wiki:JavaParty/QuickTour

JavaParty Quick Tour

After you have installed JavaParty successfully as described in the section called "Setup", you can test your environment and learn how JavaParty programs are executed by trying out the few steps described below.

The JavaParty environment consists of several standard Java virtual machines that cooperate in executing a parallel JavaParty program. Before you can execute a JavaParty program you must start up the environment. During the environment startup you invoke several regular Java virtual machines on different hosts that should be connected to form the environment.

Write your application

Here we provide a simple example that creates remote objects and invokes methods on them. The main method of class HelloJP creates ten objects and invokes the method hello() on them. This method hello() prints a message to the console window of the virtual machine it is allocated in.

Just copy the source code from this page to a file with the name HelloJP.java.

package examples;

public remote class HelloJP {
    public void hello() {
        // Print on the console of the virtual machine where the
        // object lives
        System.out.println("Hello JavaParty!");
    }

    public static void main(String[] args) {
        for (int n = 0; n < 10; n++) {
            // Create a remote object on some node
            HelloJP world = new HelloJP();

            // Remotely invoke a method
            world.hello();
        }
    }
}

Compile your application

  1. Create a directory classes where your application classes should be generated to.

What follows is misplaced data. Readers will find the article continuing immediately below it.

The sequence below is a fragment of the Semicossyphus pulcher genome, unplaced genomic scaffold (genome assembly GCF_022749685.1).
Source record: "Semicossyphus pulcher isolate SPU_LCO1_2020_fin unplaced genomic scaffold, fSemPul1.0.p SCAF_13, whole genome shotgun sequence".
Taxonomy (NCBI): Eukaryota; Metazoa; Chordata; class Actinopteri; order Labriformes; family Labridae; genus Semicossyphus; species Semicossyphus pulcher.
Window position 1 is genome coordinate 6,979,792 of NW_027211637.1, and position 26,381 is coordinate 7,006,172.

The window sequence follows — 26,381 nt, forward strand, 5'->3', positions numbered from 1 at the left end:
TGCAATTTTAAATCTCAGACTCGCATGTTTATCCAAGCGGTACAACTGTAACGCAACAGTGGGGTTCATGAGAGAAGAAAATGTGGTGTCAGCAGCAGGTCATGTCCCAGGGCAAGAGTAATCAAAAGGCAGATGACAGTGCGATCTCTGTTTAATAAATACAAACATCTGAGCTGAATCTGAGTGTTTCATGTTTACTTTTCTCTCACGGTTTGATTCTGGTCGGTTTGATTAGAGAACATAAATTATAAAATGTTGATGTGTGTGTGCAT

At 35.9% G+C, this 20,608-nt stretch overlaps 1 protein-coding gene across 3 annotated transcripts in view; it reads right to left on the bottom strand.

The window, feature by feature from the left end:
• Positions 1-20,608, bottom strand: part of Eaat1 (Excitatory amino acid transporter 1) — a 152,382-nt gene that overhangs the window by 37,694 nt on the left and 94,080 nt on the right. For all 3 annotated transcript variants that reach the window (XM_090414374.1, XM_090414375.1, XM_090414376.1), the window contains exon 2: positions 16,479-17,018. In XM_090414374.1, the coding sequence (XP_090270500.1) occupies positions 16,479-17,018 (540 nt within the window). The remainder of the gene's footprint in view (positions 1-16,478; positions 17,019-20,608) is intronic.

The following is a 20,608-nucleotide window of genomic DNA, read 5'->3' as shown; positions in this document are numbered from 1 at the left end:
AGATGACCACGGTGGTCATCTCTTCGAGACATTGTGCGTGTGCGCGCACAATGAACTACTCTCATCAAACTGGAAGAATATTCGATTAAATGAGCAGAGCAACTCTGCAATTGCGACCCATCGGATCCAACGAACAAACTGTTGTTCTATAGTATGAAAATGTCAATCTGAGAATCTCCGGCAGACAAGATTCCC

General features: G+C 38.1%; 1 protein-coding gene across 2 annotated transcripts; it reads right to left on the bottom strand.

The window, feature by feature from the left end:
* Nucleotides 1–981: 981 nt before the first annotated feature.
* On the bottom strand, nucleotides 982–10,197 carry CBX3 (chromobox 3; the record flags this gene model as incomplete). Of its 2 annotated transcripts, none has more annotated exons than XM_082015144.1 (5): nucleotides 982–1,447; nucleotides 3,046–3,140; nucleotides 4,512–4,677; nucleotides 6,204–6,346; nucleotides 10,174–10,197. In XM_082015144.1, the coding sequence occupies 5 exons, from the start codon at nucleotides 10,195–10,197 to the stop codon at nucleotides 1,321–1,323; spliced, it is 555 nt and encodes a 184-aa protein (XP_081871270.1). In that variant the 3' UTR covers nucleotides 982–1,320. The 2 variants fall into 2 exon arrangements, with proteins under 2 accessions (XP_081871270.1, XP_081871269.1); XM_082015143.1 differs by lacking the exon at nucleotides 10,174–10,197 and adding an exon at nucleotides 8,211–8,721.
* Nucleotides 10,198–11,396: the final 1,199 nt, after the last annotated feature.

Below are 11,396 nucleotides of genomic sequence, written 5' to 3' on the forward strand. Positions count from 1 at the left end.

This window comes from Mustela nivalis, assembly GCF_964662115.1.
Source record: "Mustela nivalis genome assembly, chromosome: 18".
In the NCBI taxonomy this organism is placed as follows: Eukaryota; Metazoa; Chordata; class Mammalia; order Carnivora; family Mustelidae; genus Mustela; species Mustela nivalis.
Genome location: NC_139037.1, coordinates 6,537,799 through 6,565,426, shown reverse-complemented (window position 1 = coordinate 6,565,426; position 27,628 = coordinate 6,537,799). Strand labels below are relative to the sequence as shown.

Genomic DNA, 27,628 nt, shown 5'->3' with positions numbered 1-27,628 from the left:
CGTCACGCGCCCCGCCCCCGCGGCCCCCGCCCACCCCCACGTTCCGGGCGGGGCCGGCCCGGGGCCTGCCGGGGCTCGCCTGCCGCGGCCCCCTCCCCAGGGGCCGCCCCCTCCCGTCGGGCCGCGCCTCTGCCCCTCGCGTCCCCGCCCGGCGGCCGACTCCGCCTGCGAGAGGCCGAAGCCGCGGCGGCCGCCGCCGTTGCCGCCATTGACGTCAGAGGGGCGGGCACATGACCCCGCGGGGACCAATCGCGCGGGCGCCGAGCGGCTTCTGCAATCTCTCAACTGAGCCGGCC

mkdir classes
  1. Compile the program
jpc -d classes HelloJP.java
  1. Set the class path

JavaParty relies on a distributed file system for loading the classes the application consists of. This is because all components of the environment discussed below need to load the classes of your program. If you do not have a distributed file system, but you would like to execute JavaParty programs in an environment built form multiple computers, you must make sure, you have a consistent copy of your application classes accessible on each machine.

Because the invocation scripts shipped with the JavaParty distribution add the system classes of the JavaParty environment automatically to the class path before actually invoking Java, you only must make sure to have all application classes in your class path.

setenv CLASSPATH classes

Note: You must set the class path in each shell that you will use in the following steps. If you open a new command line window, make sure you set this environment variable before you invoke any JavaParty related commands, otherwise JavaParty will report an error like "exception returned: ClassNotFoundException".

Note: Since the class path specified above is a relative path, you must also make sure, you are in the correct directory.

Unix only: Invite your Java party

Use the following command to create a JavaParty environment and execute your application:

jpinvite examples.HelloJP

Windows only: Start the runtime manager

Within the JavaParty environment one central instance is needed for all participating virtual machines to register themselves. This central instance is called runtime manager. Start the runtime manager by typing:

jprm